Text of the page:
Posted on Mar 20, 2024
Last Wednesday, Robin Steele, Chair of our International Projects and Grants Committee, reminded us how IPG puts our Foundation contributions to work around the world in support of Rotary’s mission - to do good in the world. Remember, IPG brings members' ideas to life, so keep them coming! The 7 areas of Rotary’s focus were listed on last week’s Rotogear.  Remarkably, Rotary Foundation’s reach is greater than that of the United Nations! Also, RI is among the most efficient nonprofits in the world – 92% of the money donated goes to the recipients because virtually all Rotarians are volunteers and the paid staff is small.
How are the funds used and how does the Fund grow? (The Annual Fund was the focus of Robin’s talk). Rotarian donations to The Annual Fund share is divided equally between the World Fund and the District Designated Funds (DDF). The money is held for 3 years (avg yield 3.2%) and then the DDF is returned to the districts to use for grants. Through district and RI matches and other club contributions, the RCFC contribution of $102,043 grew by 27x to $2,418,556 currently supporting 25 grants in 13 countries!
A few of the grants were highlighted. The first (Community/Economic Development) was a grant ($83,000) that supports microloans to women in Honduras. These loans are managed by an entity separate from Rotary that distributes the money and, when the money is paid back (95% compliance) it can be reloaned and thus create its own sustainability. Robin witnessed the results of this loan as the recipient converted her dilapidated house into a small convenience store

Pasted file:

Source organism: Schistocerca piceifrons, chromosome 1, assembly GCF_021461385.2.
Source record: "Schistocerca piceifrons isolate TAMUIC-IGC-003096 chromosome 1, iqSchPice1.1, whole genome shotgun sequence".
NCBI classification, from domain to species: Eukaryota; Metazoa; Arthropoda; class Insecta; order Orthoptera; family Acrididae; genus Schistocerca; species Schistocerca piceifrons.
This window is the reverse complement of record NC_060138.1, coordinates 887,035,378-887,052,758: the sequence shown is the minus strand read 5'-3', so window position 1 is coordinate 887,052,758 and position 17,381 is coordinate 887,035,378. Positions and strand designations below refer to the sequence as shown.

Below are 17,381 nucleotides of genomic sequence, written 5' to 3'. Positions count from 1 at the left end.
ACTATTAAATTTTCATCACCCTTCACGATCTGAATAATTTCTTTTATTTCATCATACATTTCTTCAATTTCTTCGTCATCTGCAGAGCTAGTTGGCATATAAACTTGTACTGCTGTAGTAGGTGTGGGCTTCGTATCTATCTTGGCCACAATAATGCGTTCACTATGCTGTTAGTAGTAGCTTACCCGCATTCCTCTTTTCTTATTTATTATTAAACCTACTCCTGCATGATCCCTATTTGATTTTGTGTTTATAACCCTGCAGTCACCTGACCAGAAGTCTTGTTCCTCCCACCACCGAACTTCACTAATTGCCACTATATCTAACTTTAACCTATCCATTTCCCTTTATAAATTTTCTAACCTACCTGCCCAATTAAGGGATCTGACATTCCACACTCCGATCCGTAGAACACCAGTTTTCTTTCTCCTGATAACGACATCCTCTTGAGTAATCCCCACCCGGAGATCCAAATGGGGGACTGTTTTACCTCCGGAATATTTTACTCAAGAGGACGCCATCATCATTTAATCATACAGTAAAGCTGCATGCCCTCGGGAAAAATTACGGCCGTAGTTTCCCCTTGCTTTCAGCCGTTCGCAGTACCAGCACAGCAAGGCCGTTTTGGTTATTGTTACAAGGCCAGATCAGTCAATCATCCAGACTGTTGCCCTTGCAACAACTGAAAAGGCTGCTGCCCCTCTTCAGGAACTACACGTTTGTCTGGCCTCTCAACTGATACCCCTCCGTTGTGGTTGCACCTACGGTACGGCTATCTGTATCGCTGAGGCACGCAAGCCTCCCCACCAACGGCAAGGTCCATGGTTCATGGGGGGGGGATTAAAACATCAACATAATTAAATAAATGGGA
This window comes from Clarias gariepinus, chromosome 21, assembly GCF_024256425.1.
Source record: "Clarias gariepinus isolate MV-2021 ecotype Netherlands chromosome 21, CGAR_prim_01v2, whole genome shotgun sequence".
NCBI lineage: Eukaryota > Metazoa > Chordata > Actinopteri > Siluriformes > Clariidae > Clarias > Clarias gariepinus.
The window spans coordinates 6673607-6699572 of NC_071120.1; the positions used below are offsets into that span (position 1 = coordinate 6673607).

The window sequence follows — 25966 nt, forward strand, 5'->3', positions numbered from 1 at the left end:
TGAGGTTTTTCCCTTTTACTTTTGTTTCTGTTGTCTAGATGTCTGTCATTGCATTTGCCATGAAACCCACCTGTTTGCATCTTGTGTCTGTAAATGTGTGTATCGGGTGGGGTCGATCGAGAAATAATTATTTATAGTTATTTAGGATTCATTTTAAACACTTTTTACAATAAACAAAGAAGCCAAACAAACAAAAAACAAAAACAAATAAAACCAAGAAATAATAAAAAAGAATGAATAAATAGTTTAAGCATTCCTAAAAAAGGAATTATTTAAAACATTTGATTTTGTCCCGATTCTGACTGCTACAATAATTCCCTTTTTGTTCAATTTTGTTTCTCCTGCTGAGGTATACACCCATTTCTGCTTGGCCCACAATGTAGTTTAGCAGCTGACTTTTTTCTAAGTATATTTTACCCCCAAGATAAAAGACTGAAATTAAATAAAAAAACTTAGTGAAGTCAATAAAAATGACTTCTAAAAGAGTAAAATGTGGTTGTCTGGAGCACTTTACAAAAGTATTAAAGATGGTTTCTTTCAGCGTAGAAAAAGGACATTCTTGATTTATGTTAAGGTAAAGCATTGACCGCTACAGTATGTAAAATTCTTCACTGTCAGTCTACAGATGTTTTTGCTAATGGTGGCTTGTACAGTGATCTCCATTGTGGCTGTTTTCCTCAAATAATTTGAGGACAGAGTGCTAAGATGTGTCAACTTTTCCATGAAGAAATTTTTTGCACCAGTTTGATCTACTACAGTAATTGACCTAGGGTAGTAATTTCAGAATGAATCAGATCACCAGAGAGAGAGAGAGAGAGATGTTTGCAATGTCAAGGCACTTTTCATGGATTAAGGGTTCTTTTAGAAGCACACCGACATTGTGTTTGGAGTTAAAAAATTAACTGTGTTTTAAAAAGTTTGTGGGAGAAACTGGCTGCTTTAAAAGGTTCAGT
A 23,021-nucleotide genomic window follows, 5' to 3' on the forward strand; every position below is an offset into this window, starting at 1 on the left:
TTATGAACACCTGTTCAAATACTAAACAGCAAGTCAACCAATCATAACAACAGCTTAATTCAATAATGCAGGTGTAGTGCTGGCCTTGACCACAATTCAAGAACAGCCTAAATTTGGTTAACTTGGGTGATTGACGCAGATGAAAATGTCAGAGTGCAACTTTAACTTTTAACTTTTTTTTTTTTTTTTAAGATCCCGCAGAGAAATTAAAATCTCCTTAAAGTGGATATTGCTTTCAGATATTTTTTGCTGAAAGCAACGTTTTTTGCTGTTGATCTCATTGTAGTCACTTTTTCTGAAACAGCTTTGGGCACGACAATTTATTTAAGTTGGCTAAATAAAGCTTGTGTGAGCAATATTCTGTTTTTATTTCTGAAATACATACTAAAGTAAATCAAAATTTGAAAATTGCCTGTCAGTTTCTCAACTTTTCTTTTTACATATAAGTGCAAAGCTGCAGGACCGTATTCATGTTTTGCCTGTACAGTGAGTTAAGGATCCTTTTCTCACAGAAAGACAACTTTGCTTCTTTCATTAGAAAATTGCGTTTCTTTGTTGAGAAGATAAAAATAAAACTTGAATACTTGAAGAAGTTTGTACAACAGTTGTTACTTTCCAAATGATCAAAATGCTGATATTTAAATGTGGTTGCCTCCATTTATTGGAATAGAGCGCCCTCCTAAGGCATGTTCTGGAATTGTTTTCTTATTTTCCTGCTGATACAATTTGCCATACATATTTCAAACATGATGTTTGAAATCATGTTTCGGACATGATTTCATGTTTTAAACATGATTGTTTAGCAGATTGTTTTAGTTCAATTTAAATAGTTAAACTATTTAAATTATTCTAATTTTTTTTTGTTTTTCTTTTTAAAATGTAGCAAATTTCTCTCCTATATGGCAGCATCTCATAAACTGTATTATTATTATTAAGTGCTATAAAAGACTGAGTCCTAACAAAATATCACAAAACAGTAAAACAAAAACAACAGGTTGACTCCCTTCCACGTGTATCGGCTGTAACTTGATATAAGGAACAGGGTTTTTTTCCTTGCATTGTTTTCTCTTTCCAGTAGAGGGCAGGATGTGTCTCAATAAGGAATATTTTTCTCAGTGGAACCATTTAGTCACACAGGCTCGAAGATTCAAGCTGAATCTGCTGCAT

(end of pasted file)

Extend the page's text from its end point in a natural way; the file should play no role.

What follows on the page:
Next (Water, Sanitation and Hygiene) was a large ($230,000) project in Ghana providing hand pumps, micro flush toilets and microloans impacting over 41,000 lives. This water distribution system allows children to go to school who were previously engaged working as water carriers. Next (Disease Prevention/Treatment) for $39,000 partners with Project C.U.R.E. to deliver between $350 & $400,000 worth of used medical equipment to Ngozi Hospital in Burundi.
Finally (under the title “seeing the impact firsthand”) a February trip to So Africa by Robin and Lucinda K as project evaluators - Lucinda took the mic and reminded us of the work she does with Uhambo/Shonaquip, an organization that provides community education and mobility assistance to children with disabilities throughout southern Africa. This includes a factory where adults with  disabilities make very specialized wheelchairs.  Multiple projects have been funded through Rotary.  Several months ago, we learned about a vocational training project when the So African team visited our club.  Robin then described the impact of a $50,000 grant that provided very specialized wheelchairs but also (perhaps more importantly) through education changed the views of community participants about disability thereby allowing the disabled to communicate and get an education. In addition, this grant provided physical therapist training on the new mobility devices. Another grant (Education and Literacy) provided $43,000 for education to mothers and care givers of children with disabilities on how to teach their children through play and specially designed stimulation kits. The third grant in So Africa was another Community/Economic Development grant for $36,000 (ILOVECOFFEE) which helps adults with hearing impairment become baristas, chefs, and bakers.
Robin concluded with a “thank you” video because our club participates at a high level. She asked for “every Rotarian every year” to give $100 to The Annual Fund. We thank Robin and her committee for all they do to help us fulfill our mission to do good in the world.